Established 2005 Registered Charity No. 1110656

Scottish Charity Register No. SC043760

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February – March 2024 : The little things READ ONLINE


Birmingham funding cuts hit alcohol service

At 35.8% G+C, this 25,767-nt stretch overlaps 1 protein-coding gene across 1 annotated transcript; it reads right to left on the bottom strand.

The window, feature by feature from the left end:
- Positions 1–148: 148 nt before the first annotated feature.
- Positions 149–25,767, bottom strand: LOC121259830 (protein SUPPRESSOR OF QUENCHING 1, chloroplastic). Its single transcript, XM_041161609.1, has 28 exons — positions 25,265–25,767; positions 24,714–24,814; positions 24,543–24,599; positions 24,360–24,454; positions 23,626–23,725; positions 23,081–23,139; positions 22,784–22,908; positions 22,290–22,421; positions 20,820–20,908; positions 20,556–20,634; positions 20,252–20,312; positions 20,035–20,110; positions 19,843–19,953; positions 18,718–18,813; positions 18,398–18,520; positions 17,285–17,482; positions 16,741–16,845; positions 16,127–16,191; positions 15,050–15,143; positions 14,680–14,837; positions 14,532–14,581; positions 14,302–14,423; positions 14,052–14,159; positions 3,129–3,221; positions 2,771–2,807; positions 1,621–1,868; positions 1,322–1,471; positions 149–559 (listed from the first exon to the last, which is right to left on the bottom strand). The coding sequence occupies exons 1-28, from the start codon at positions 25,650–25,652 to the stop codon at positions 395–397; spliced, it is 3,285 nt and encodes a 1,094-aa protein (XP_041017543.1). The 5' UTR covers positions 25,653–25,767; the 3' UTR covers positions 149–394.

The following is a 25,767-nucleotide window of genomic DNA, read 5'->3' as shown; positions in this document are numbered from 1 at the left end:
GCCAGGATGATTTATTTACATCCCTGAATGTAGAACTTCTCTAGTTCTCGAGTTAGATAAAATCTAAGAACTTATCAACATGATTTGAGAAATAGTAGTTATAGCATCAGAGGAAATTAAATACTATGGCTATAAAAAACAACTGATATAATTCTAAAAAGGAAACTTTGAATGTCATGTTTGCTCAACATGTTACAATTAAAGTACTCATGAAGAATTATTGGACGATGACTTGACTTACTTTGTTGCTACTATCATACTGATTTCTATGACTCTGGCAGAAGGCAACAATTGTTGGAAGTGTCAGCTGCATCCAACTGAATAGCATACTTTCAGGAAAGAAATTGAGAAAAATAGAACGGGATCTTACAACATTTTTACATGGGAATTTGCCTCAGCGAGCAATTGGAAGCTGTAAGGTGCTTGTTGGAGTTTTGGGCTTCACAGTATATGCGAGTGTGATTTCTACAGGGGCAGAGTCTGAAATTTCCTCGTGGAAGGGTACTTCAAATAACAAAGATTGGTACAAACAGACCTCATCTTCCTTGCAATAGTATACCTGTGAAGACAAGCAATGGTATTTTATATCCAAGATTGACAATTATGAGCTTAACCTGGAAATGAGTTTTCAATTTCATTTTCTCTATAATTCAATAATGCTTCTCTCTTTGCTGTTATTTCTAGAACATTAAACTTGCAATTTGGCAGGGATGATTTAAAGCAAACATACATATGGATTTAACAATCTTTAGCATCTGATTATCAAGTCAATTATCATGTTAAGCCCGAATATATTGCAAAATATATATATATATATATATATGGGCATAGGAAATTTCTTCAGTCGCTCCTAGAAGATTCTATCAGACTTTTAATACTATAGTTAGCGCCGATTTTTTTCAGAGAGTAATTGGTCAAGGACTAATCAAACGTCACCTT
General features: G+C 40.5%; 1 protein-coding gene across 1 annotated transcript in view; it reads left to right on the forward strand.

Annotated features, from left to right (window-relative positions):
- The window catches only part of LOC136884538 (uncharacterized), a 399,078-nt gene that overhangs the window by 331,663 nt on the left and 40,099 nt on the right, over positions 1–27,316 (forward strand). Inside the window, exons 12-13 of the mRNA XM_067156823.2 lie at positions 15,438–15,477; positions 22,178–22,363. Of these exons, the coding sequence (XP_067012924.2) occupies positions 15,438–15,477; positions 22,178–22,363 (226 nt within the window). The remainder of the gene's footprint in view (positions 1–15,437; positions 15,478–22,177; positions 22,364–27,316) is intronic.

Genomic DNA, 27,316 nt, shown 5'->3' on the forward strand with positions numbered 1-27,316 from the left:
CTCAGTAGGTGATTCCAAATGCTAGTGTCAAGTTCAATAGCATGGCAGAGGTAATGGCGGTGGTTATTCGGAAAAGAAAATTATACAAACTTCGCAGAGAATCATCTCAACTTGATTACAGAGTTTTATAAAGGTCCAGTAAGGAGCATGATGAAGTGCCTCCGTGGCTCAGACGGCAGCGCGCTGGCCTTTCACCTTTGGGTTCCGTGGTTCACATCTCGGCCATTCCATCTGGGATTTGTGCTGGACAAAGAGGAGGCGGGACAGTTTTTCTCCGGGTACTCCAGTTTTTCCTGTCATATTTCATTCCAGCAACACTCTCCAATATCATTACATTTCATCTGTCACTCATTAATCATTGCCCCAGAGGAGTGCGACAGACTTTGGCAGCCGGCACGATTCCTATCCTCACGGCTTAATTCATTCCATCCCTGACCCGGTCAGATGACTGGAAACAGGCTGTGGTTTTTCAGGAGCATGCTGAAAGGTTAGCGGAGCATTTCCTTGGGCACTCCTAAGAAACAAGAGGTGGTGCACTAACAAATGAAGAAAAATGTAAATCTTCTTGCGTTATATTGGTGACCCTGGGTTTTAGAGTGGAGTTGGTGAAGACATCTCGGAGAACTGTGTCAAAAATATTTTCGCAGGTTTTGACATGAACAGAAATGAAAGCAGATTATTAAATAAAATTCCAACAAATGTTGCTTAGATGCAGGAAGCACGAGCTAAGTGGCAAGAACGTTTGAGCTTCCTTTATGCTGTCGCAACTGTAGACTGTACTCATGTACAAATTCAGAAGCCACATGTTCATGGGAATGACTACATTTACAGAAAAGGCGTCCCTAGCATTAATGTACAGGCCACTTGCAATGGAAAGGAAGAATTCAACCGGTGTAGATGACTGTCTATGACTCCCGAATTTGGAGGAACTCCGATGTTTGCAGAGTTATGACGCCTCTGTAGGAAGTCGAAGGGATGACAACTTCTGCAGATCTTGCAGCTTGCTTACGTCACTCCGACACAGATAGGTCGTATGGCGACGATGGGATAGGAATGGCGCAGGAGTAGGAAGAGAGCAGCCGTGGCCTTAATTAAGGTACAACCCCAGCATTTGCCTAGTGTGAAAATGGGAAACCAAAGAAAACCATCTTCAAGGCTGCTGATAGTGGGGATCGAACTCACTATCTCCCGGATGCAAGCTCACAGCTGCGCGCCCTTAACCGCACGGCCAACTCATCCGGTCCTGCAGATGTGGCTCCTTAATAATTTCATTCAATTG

SIFA Fireside faces closure An alcohol abuse centre in Birmingham is set to close after its funding was withdrawn by the city's council. SIFA Fireside, a 27-bed voluntary programme to help people - many of whom are homeless - become free of alcohol faces imminent closure after losing out in a bidding process. Supporting People, the council's fund-allocation body, aims to help "vulnerable people [..] by providing a stable environment". It determines which charities receive money through a bidding process. But SIFA claimed the bidding system was unfair, as it did not reflect the unique nature of the service offered at their centre, which is the only residential "dry house" in Birmingham. This meant that they were put in the drug and alcohol category, and only allowed to bid for that contract. Also, as they offer accommodation, their costs were higher than the successful bidder who did not plan to offer residential support. Carole Powell, a counsellor at the centre, said: "This project works. I've been here nearly four years and we've had quite a few success stories in that time. That's what makes it all worthwhile, when you can see how much someone's changed, that they've got their confidence again and their lives back on track." Birmingham Council used to provide funding for more than 20 smaller agencies across the city, but has now consolidated this to just two agencies providing accommodation and one for drug and alcohol support. SIFA, which has a residential six-bed alcohol reduction facility and a residential 21 bed "dry" facility, provides 24-hour care support for those battling against alcohol addiction. Yusuf, a resident of the dry house, said: "I know loads of blokes who would love the chance to come here - they're not going to get it. It makes no sense to close this place, the wealth of experience they're going to be losing, they're going to have to start all over again. It's just a short-term financial fix, but they're not going to save in the long run when we're all back in hospital with liver failure." Residents and staff at the centre do not yet know when they will close, which is causing stress and uncertainty. Manager Kim Butler said: "Since the news was announced two months ago, Supporting People still hasn't let us know when the project is actually going to close. They keep changing the date." Supporting People has defended the decision, citing the need to "get value for money".